As Andrew Koppelman notes today at Salon, the sole reason DOMA was confected by Republican legislators during the Clinton administrations was to place the president and Democrats in general in a difficult position, by deliberately targeting and deliberately using a vulnerable minority group as despised objects when, the GOP knew very well, it could use these human beings as objects with impunity to score political points:
Congress wasn’t thinking about solving a policy problem at all, and it certainly wasn’t thinking about the actual human beings whom this law was going to injure. It lashed out at gay people in this crazy way for the sake of pure political posturing.
And as someone who happens to be gay, I'm supposed to imagine that it's tragic that such a law has now been struck down at long last? All day yesterday after Brian Roewe posted an article about the DOMA decision at the National Catholic Reporter site, Catholics of various ilks have been peppering the article with commentary.
Some of the comments--those which take the tack of the leaders of the U.S. Catholic bishops' conference about the "tragedy" of overturning DOMA--are frankly stomach-churning. As I read them, I think back to a period in my own lifetime in which it was considered perfectly legitimate in the American South to single out African Americans and write filthy statements about them in letters to newspapers, which would then be printed without anyone turning a hair at the filth, at the gross use of a targeted minority group to score political points, at the gross misrepresentation, the lying, about members of that minority group.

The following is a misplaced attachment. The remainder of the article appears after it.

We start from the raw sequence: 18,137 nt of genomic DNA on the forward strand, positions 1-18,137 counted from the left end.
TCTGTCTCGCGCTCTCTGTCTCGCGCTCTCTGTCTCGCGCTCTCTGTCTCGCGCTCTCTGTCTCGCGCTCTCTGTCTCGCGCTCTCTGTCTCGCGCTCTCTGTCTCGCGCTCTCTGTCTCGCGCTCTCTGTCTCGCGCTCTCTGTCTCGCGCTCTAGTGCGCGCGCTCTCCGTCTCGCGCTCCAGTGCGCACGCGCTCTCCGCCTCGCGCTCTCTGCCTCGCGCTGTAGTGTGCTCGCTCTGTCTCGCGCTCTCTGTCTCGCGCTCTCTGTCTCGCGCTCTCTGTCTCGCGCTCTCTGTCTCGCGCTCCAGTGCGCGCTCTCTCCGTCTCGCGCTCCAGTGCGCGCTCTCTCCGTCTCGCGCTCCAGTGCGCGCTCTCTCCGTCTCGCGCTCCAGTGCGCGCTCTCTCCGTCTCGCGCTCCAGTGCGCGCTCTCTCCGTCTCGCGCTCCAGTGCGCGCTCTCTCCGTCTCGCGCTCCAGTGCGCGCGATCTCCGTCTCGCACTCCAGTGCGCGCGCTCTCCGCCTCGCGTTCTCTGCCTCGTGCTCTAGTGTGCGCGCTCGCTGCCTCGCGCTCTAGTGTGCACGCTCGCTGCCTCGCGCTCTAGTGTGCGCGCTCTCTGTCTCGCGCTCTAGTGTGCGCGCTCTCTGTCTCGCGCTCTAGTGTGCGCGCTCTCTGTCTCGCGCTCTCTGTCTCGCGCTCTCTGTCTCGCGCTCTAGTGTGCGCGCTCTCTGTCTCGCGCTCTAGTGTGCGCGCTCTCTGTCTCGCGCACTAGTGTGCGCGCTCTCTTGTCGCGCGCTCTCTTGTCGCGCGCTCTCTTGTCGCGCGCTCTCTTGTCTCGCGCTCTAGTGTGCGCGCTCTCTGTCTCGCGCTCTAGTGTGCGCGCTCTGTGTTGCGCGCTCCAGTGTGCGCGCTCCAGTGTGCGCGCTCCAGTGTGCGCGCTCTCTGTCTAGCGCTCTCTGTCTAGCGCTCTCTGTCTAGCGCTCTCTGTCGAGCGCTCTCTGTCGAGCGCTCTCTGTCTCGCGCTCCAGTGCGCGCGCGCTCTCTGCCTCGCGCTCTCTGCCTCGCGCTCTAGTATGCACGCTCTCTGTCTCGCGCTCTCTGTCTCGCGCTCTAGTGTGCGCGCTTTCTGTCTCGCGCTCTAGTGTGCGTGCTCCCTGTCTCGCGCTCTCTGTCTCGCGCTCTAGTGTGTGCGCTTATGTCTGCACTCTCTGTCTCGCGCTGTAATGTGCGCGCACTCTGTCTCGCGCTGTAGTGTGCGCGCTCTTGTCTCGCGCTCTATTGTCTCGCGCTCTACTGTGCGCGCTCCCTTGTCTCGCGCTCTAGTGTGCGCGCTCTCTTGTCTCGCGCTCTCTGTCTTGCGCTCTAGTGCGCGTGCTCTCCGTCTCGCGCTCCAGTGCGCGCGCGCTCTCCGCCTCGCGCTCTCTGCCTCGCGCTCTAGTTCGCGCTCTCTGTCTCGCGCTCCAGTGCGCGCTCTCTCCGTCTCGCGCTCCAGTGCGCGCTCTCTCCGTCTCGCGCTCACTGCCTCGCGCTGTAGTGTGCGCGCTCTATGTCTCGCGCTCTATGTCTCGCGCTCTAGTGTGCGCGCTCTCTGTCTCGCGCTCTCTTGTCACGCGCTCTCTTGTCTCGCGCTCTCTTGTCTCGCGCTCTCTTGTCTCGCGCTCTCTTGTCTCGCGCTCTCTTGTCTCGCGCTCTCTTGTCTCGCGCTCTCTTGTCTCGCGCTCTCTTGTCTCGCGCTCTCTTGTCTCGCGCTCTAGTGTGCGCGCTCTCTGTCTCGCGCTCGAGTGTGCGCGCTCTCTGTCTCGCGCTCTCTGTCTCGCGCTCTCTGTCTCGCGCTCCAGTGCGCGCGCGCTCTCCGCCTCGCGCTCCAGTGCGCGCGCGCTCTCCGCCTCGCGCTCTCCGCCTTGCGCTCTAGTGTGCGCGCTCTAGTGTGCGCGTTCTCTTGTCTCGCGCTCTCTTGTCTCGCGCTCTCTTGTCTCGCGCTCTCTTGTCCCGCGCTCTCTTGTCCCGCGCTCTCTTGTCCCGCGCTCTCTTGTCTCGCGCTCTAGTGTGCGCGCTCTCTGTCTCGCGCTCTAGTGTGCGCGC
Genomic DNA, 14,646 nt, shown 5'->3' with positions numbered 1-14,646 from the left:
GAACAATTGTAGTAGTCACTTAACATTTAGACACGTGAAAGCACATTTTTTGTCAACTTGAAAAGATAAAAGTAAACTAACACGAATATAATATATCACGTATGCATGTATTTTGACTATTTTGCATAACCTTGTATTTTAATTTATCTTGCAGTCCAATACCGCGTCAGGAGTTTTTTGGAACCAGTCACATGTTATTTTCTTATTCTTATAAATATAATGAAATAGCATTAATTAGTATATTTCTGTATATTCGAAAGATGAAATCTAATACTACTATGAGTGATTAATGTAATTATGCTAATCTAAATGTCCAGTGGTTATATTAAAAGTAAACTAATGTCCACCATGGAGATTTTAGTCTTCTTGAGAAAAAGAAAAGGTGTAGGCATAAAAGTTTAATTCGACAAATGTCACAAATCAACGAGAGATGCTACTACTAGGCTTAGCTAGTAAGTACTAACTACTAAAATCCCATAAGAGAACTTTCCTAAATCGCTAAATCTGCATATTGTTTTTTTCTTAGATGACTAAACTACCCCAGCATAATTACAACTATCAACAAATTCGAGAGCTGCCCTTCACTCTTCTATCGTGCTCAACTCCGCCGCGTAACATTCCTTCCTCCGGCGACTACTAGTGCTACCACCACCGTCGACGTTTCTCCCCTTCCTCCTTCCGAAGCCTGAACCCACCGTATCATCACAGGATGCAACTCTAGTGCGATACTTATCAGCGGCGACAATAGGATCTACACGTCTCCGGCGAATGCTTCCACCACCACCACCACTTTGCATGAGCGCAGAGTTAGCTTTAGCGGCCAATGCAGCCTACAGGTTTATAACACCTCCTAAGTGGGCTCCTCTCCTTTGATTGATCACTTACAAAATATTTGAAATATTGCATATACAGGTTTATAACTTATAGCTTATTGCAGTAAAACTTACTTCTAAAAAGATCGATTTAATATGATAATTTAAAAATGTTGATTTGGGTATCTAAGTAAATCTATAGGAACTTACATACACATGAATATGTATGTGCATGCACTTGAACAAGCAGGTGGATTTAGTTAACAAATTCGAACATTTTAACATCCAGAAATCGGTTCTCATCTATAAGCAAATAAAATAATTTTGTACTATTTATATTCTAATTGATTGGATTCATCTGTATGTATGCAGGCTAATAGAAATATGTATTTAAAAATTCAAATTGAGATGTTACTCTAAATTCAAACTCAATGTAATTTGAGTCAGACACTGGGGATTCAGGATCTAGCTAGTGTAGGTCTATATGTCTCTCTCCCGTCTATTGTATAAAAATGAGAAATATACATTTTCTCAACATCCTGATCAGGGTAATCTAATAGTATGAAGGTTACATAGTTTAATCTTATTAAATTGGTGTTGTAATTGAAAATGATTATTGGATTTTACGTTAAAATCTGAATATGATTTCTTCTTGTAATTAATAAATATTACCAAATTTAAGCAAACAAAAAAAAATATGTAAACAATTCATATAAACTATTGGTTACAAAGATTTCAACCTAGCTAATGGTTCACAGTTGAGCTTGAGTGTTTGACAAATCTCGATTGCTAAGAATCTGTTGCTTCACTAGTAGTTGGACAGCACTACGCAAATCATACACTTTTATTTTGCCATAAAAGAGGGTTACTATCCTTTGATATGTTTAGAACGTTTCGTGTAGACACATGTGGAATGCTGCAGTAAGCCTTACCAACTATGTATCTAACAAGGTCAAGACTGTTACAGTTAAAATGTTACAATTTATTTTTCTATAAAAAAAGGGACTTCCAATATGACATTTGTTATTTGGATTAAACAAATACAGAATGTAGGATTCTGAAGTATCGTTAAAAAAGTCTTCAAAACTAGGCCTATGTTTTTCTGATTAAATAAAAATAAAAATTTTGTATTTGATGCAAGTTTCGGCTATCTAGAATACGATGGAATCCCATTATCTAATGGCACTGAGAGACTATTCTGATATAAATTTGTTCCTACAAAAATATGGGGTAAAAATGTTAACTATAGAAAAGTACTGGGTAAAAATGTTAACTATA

These games continue when some Catholics talk about their fellow human beings who are gay, and the Catholics playing these ugly games assume they have the blessing of the bishops as they do so--as they also have the open permission of Catholic blog sites to post their demeaning misrepresentations of their gay brothers and sisters without any censure, while those same sites would never permit this kind of hate speech any longer about people of color, Jews, etc.
One of the ringleaders in the discussion of Brian Roewe's article is a person calling herself Purgatrix Ineptiae. I take what this particular blogger says personally, since she once held forth here at Bilgrimage under the username Felapton (she used the same name at Commonweal until she crossed a line and was banned at that site; she then went to America and posted as Amy Ho-Ohn until she was banned there, too. I have found her using other names at other Catholic blog sites.)